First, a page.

The graph database and the NoSQL movement are picking up steam by providing alternatives to the traditional relational databases that so many developers are used to. At this point some developers will probably being saying "And it's about time!" while others will wonder "What's wrong with my old relational database?" There's a reason why some developers think that relational databases are great while others consider them limiting. And...
both sides are right.
Relational databases are great at what they're good at. In fact, there was a popularity contest between relational databases, graph databases, and a couple other contenders in the eighties. Relational won the contest hands down.
But there are limiting factors to relational databases. One of the limiting factors with relational databases is that they are rigid and difficult to chunk for distributed computing systems. Another is that relational databases are sometimes ill equipped to represent the actual associations between pieces of information.
The resurgence of the graph database is an effort to overcome these limitations. The relational database is based on a somewhat hierarchical system of tables, columns, and rows. Graph databases are based on graph theory. Graph databases employ nodes, properties, and edges.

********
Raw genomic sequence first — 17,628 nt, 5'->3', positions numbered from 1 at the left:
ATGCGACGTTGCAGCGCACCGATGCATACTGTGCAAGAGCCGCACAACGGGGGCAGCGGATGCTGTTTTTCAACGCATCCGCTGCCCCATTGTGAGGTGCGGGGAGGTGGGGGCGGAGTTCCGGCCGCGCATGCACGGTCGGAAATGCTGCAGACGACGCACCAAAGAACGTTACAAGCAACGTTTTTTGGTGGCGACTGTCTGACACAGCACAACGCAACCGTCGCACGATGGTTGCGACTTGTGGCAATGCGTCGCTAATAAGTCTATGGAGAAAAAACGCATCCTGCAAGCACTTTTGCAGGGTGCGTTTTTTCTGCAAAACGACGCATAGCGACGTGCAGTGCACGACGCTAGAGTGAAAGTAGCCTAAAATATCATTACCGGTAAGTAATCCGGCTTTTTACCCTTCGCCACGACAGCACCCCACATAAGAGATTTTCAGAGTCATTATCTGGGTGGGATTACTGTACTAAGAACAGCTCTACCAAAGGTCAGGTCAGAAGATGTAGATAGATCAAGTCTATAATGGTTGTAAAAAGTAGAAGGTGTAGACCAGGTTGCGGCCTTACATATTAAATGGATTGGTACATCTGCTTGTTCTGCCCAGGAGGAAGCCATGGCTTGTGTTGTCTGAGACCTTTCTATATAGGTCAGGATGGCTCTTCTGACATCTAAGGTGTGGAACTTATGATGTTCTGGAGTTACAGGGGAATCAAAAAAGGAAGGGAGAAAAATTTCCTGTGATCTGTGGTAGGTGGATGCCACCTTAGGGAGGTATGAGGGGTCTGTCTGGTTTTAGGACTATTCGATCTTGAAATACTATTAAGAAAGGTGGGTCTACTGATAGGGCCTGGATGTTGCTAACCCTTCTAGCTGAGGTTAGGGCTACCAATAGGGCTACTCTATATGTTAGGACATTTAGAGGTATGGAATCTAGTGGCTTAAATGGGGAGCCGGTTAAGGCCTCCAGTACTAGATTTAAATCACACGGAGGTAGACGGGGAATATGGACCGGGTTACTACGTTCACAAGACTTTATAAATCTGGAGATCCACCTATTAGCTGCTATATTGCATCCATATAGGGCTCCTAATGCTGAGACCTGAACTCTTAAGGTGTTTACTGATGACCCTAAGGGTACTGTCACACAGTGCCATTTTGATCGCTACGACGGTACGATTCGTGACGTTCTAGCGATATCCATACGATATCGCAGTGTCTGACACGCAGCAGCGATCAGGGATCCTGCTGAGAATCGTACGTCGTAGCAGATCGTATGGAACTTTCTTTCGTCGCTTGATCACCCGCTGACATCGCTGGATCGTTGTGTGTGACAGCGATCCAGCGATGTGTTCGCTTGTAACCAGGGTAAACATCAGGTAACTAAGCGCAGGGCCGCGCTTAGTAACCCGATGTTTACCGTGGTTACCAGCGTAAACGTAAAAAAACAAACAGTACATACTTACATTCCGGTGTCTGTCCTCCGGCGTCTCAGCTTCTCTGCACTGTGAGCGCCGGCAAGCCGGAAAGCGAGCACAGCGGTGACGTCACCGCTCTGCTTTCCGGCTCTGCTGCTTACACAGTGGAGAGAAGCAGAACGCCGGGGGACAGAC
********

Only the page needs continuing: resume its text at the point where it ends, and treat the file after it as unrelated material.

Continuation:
Nodes are very similar in nature to the objects that object-oriented programmers will be familiar with. Nodes represent entities such as people, businesses, accounts, or any other item you might want to keep track of.
Properties are pertinent information that relate to nodes. For instance, if "SearchSOA" were one of our nodes, we might have it tied to properties such as "website", "SOA related", or "word that starts with the letter 'S'", depending on which aspects of "SearchSOA" are pertinent to our particular database.
Edges are the lines that connect nodes to nodes or nodes to properties and they represent the relationship between the two. Most of the important information is really stored in the edges. Meaningful patterns emerge when you examine the connections and interconnections of nodes properties and edges.
Graph databases are constantly in flux. New nodes, properties and edges are constantly added and removed as situations change – which is why one of the most prominent uses of graph databases is in social networking. This flexibility also helps out a lot when it comes to distributed computing. The malleable nature of the graph database meshes well with the cloud.